Rationale: Rats avidly consume standard off-the-shelf beer; however, the behavioural consequences of beer consumption in rodents have hardly been studied. Objectives: The present study examined the acute anxiolytic and ataxic effects of beer consumption in rats and the anxiogenic effects of withdrawal from free access to beer. Method: In experiment 1, male Wistar rats received 30 min access to "near-beer" each day (a malt beverage that looks and tastes like beer but which contains <0.5% ethanol). On the test day, for some rats, ethanol (either 2% or 4% v/v) was added to the near-beer to make it resemble standard (ethanol-containing) beer of "light" (2.5% beer) or full strength (4.5% beer). Immediately after this, rats were tested on their response to a predatory cue (a fabric collar that had been worn by a cat) and on an accelerating rotarod. In experiment 2, rats were trained in the same drinking paradigm as above and then tested on a further battery of anxiety tests. In experiment 3, rats were given continuous home cage access to either 4.5% beer or near-beer for 35 days. Half of the rats were then denied access to beer or near-beer for 24 h and then tested on the same anxiety test battery as in experiment 2. Results: Rats drinking 4.5% beer approached a predatory cue significantly more than those given near-beer, indicating an anxiolytic effect. In experiment 2, rats drinking 4.5% beer displayed less anxiety-like behaviour in the elevated plus maze and emergence tests but not in the social interaction test. Rats given 4.5% beer fell off the rotarod significantly faster than rats given near-beer, indicating an ataxic effect. Rats previously given 4.5% beer drank significantly less near-beer the following day, suggesting a moderate aversion the day after beer consumption. In experiment 3, rats denied access to 4.5% beer showed significantly less social interaction and took longer to emerge into an open field than controls. Conclusion: These results are the first to our knowledge to show that rats will consume beer at levels that produce clear effects on anxiety and on motor co-ordination, and that will eventually produce behavioural signs of withdrawal.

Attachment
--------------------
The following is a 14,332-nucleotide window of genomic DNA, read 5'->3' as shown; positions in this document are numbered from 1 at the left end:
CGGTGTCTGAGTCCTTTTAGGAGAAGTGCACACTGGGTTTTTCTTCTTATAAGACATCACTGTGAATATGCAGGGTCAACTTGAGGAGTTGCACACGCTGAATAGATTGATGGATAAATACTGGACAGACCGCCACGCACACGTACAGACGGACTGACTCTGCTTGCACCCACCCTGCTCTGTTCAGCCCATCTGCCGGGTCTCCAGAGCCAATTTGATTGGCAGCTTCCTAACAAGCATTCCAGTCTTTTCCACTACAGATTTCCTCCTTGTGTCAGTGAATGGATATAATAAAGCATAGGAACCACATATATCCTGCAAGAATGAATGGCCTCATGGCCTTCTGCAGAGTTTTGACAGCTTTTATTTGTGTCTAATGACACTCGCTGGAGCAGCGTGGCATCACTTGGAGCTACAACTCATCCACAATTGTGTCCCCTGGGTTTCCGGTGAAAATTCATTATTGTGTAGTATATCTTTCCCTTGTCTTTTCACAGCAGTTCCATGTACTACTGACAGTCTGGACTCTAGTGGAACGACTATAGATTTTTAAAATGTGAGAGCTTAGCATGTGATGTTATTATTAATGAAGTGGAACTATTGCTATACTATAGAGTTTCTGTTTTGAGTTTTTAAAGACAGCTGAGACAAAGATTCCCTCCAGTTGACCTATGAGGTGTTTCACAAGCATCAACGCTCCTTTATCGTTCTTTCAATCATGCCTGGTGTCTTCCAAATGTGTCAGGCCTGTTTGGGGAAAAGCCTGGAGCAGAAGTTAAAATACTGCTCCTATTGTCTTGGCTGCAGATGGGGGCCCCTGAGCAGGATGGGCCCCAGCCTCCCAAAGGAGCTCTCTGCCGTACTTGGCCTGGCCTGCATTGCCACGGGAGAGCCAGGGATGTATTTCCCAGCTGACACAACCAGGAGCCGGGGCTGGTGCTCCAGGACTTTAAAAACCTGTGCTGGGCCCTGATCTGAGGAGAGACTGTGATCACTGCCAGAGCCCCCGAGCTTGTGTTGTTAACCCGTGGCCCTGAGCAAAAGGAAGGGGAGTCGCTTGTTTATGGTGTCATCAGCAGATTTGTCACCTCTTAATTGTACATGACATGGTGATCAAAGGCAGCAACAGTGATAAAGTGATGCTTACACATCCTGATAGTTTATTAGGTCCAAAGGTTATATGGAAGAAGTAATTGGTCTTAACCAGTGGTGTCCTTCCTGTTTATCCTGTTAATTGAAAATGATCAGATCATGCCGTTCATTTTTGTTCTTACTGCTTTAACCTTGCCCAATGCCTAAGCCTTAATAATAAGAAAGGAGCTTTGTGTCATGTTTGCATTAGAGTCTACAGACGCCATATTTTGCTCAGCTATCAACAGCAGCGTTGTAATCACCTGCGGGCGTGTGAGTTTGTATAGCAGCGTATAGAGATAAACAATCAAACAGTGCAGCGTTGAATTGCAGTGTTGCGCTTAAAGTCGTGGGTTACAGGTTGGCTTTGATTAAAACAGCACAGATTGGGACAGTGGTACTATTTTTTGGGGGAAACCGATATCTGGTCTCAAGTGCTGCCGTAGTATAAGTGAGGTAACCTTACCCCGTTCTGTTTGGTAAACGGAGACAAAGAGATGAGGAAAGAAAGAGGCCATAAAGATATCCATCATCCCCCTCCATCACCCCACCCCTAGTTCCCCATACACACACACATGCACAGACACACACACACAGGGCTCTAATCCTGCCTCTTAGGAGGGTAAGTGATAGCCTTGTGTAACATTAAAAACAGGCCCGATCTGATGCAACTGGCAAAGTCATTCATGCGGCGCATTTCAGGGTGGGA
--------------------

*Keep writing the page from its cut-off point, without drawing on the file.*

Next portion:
|Number of pages||10|
|Publication status||Published - Feb 2003|